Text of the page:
Hyper IgE in New Zealand black mice due to a dominant-negative CD23 mutation.
Lewis G., Rapsomaniki E., Bouriez T., Crockford T., Ferry H., Rigby R., Vyse T., Lambe T., Cornall R.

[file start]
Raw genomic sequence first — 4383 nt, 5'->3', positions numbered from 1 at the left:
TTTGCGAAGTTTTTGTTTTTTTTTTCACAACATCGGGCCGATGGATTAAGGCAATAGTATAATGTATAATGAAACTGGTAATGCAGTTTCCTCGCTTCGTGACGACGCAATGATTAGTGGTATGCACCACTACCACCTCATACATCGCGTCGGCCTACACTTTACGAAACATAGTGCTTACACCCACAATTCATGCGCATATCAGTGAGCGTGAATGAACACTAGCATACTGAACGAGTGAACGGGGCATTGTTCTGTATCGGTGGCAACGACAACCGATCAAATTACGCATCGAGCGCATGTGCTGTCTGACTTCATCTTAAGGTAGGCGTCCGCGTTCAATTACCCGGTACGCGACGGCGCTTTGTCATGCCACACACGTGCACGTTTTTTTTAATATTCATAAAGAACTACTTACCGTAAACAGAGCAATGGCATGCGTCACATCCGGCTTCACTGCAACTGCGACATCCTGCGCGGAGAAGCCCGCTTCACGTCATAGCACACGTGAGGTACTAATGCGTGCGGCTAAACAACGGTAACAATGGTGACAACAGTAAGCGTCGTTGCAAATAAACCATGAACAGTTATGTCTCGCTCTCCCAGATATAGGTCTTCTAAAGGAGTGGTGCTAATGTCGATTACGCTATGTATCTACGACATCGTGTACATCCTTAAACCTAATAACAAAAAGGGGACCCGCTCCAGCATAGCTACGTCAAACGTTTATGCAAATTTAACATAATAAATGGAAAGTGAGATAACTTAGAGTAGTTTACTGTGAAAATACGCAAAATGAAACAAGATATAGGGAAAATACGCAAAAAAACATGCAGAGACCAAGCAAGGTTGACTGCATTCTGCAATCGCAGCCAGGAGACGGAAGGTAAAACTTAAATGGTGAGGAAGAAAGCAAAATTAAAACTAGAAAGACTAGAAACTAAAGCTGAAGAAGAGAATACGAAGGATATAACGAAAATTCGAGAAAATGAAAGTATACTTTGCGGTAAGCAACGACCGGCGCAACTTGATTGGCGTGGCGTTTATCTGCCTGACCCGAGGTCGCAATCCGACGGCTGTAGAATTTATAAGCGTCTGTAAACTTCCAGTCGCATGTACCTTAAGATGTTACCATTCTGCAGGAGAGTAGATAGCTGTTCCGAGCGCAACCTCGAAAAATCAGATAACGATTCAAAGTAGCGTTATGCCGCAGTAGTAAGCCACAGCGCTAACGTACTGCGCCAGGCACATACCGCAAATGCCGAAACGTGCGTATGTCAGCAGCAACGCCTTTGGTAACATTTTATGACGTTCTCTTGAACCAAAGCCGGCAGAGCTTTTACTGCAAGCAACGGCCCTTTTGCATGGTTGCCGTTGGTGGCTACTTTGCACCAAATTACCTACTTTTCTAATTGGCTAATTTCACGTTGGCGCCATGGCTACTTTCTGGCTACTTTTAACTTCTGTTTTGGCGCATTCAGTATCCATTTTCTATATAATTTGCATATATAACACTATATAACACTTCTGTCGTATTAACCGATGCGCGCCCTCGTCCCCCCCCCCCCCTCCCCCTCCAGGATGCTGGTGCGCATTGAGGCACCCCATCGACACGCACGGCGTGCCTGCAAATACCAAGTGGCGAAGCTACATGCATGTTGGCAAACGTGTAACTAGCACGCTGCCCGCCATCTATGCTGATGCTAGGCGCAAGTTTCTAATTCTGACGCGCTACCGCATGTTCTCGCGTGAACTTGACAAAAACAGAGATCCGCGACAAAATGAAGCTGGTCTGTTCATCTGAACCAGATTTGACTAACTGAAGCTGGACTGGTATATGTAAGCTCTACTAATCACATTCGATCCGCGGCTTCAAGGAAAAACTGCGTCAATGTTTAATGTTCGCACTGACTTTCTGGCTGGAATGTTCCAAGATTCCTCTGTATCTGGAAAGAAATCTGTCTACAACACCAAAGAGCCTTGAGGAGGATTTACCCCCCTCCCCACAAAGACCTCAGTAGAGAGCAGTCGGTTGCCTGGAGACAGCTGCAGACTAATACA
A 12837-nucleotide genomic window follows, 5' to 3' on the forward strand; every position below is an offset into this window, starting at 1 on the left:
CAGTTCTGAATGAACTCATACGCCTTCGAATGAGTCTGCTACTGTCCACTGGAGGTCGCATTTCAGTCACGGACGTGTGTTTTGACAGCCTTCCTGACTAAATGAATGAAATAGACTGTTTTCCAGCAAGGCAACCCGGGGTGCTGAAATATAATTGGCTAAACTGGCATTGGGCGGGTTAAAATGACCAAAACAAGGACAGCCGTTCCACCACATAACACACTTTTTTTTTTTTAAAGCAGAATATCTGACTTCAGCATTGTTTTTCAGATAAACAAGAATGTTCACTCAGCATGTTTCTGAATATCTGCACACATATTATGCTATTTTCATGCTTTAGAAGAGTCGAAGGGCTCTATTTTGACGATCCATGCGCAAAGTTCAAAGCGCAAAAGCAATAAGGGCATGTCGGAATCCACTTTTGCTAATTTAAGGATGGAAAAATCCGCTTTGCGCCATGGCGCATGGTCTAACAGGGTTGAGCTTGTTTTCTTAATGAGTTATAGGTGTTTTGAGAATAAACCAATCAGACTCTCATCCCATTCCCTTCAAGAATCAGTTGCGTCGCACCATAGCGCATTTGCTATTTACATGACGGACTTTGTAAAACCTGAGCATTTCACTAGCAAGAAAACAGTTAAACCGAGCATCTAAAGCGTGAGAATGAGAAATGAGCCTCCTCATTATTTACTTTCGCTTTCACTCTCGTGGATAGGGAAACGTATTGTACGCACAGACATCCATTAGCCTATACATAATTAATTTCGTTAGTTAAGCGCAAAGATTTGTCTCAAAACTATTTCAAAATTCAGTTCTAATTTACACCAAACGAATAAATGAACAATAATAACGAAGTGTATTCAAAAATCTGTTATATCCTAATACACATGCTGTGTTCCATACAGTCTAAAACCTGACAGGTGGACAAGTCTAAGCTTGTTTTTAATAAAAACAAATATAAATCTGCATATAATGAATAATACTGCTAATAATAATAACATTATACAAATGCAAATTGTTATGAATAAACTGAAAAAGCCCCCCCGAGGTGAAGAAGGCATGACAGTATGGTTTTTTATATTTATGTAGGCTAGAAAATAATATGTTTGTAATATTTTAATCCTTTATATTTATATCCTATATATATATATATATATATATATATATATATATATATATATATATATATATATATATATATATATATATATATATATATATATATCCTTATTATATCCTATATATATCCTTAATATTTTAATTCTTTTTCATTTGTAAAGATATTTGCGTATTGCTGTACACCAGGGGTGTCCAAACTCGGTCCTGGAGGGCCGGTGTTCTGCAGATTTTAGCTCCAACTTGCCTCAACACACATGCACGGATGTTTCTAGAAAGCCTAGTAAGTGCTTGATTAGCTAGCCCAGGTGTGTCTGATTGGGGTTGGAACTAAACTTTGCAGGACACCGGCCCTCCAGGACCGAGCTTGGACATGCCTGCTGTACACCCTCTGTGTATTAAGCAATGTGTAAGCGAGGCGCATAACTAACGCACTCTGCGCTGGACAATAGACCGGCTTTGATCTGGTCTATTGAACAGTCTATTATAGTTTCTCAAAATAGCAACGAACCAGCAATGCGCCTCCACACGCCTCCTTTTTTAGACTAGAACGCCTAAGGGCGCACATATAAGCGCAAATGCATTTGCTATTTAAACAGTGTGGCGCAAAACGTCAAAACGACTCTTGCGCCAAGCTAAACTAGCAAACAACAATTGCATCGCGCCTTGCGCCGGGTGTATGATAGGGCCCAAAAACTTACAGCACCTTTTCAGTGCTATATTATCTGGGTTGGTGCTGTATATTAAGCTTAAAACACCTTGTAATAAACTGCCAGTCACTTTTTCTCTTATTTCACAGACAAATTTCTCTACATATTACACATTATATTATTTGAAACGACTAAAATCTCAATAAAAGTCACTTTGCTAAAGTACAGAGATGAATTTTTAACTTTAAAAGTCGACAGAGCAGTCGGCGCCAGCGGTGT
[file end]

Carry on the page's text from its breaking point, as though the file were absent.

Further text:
Immunoglobulin E (IgE) plays a critical role in both resistance to parasitic infection and allergy to environmental antigens. The IgE response is in turn regulated by the B-cell co-receptor CD23, and CD23-deficient mice show exaggerated IgE responses and airway hyper-responsiveness. In this report, we show that New Zealand black (NZB) mice express a variant CD23 allele, with mutations in both the C-lectin-binding domain and stalk region, which fails to bind IgE at high affinity and has reduced expression on the cell surface. Expression of the variant CD23 chain interferes with trimerisation of the receptor and has a dominant-negative effect leading to reduced IgE binding in crosses between NZB and other strains. Genetic mapping shows that the variant CD23 leads to an exaggerated primary IgE response, which is independent of other strain-specific effects. These results suggest that NZB mice or mice carrying the variant allele will be useful models for studying both allergy and quantitative traits associated with atopy. The exaggerated IgE response provides an explanation for the natural resistance of NZB mice to parasitic infection by Leishmania.